of protracted litigation, and uncertainty regarding the mental
and physical health of victims, the social and psychological impacts
of the 9/11 attacks will likely be severe and long-term. As such,
the concluding section presents a long-term clinical intervention
program for mitigating these potential chronic impacts and to
facilitate the timely recovery of survivors.
and Converger Legitimacy in Response to The World Trade Center
Disaster, James M. Kendra and Tricia Wachtendorf
The World Trade Center disaster generated many of the features
seen in other disasters in the U.S., including post-disaster convergence.
We conceptualize emergency management activities as taking place
within a multilocational "response milieu," and we suggest
that the study of convergence should focus on the negotiated legitimacy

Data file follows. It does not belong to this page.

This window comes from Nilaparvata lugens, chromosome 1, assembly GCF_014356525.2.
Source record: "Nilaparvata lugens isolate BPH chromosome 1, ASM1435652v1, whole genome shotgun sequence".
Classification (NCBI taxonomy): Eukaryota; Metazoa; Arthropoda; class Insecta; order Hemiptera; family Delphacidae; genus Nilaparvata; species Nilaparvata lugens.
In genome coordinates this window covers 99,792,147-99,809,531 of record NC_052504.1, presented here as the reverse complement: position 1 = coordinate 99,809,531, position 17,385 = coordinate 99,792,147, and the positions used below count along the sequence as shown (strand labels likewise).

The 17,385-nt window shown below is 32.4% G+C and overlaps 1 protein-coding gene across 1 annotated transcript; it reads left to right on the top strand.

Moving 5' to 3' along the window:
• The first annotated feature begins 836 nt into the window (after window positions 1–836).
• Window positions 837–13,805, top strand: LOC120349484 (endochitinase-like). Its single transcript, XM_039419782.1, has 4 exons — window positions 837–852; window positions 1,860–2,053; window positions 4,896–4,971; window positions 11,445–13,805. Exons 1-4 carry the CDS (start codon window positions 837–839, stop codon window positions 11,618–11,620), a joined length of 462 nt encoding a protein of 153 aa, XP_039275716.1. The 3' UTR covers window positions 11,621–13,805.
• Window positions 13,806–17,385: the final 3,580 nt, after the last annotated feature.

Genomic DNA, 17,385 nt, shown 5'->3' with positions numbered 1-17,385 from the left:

of people in and wishing to enter it. We discuss the five types
of personal convergers and how the access of each of these groups
to the response milieu was related to their legitimation status.
We then identify two additional forms of convergence: supporters
or fans, and those who came to mourn or to memorialize. We conclude
by discussing implications for policy.
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to Extreme Events: The Problem of Panic and Failing Gracefully,
Disaster and calamity are extreme events that can be used to
glean general lessons about how society works. I use the problem
of panic to develop several ideas. Panic, we know from years of
disaster research, is quite rare at least in the United States.
I consider the implication of this for theories of social behavior
and human nature. I also suggest the idea of "failing gracefully"
as a systems-level notion that highlights the social context of
behavior rather than individual panic. I reconsider findings concerning
"altruistic" and "corrosive" communities.
I critically evaluate the idea of "moral panic," and
end with a consideration of the rhetoric functions of "panic."